Charles Cilliers
2 minute read
16 Mar 2019
11:48 am

Under an EFF government, you apparently won’t be able to retrench anyone

Charles Cilliers

The EFF believes it's more important to save jobs than to allow companies to adapt according to market pressures.

Julius Malema. Picture: EFF/Twitter

The Economic Freedom Fighters have poured scorn on Standard Bank’s decision to retrench 1,200 staff and close 91 branches.

The bank has said that it was a difficult decision to make, but that the future of banking suggests less of a need for physical branches as customers migrate to doing most of their transactions online.

Last week, the bank said it grew its full-year earnings at less than half the pace it saw in 2017, Reuters reported.

The majority of the affected branches were due to shut by June, but the bank said it would do all it could to create other opportunities in the company for affected staff, to lower the total number of retrenchments.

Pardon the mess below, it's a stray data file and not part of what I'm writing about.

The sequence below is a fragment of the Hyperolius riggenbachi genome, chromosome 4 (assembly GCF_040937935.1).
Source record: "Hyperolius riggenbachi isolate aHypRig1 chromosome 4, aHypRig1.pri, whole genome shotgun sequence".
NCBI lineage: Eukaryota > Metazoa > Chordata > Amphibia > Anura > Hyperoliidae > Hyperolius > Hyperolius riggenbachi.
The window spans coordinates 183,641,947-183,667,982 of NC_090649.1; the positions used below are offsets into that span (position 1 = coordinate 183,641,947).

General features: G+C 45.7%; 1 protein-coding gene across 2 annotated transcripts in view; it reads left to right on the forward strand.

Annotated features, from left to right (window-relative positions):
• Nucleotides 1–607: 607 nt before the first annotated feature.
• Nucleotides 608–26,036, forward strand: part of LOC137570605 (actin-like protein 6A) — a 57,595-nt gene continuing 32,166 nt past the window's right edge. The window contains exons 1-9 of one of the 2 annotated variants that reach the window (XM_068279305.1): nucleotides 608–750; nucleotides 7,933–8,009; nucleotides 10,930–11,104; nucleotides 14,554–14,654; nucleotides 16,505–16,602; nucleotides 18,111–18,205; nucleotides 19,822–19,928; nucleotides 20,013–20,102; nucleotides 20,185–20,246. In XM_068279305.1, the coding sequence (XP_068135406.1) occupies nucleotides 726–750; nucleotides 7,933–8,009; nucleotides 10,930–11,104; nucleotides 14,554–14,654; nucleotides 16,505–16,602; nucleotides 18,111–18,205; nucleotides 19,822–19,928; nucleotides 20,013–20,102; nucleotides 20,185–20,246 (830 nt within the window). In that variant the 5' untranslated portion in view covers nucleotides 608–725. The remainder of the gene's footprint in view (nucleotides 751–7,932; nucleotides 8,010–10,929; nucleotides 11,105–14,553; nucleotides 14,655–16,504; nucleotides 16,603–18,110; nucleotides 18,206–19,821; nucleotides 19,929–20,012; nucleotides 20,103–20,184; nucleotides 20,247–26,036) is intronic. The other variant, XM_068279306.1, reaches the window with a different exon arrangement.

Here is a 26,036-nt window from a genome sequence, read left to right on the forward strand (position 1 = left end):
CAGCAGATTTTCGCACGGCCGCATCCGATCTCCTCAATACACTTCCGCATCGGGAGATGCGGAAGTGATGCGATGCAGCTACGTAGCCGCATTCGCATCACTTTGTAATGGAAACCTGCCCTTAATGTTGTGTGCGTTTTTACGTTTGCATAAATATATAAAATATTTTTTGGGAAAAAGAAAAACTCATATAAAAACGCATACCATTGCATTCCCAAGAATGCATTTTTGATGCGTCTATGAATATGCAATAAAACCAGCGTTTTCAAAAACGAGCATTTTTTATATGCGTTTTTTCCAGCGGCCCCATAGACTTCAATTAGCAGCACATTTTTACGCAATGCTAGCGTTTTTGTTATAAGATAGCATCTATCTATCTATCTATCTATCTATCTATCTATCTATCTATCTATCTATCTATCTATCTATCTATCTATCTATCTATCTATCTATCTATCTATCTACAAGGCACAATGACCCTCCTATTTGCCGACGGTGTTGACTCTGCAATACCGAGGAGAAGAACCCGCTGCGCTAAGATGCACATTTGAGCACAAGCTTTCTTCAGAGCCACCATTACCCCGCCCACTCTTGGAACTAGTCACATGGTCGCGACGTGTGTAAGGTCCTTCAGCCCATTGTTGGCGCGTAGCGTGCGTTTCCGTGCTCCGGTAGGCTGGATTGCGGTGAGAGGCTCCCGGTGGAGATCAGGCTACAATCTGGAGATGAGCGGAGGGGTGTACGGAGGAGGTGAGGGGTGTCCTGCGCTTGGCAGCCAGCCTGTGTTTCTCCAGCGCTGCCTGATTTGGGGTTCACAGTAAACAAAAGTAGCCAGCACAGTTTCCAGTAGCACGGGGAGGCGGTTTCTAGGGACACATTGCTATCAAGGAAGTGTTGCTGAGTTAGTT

However, in a statement on Friday night, the EFF suspected that the bank was engaging in ongoing “cartel” behaviour, and was allegedly fighting the party’s attempts to introduce a state bank.

They called the banking sector “predatory and exploitative” and said they were known for overcharging black clients. They also accused the ruling ANC of being both loyal to and scared of the “banking cartel”.

They furthermore accused Standard Bank of not being willing to retrain staff to adapt to technological change.

The EFF promised it would place a moratorium on all retrenchments if it ever came to power, both in the public and private sector, because the country shouldn’t be shedding a single job.

Numerous analysts have, however, opined that especially the public sector in South Africa is overstaffed and underskilled, placing a huge drain on the public sector with a highly inflated wage bill.

It’s also unknown how a private company would be able to operate in a competitive environment if it becomes impossible to change its staffing complement in response to business pressures.

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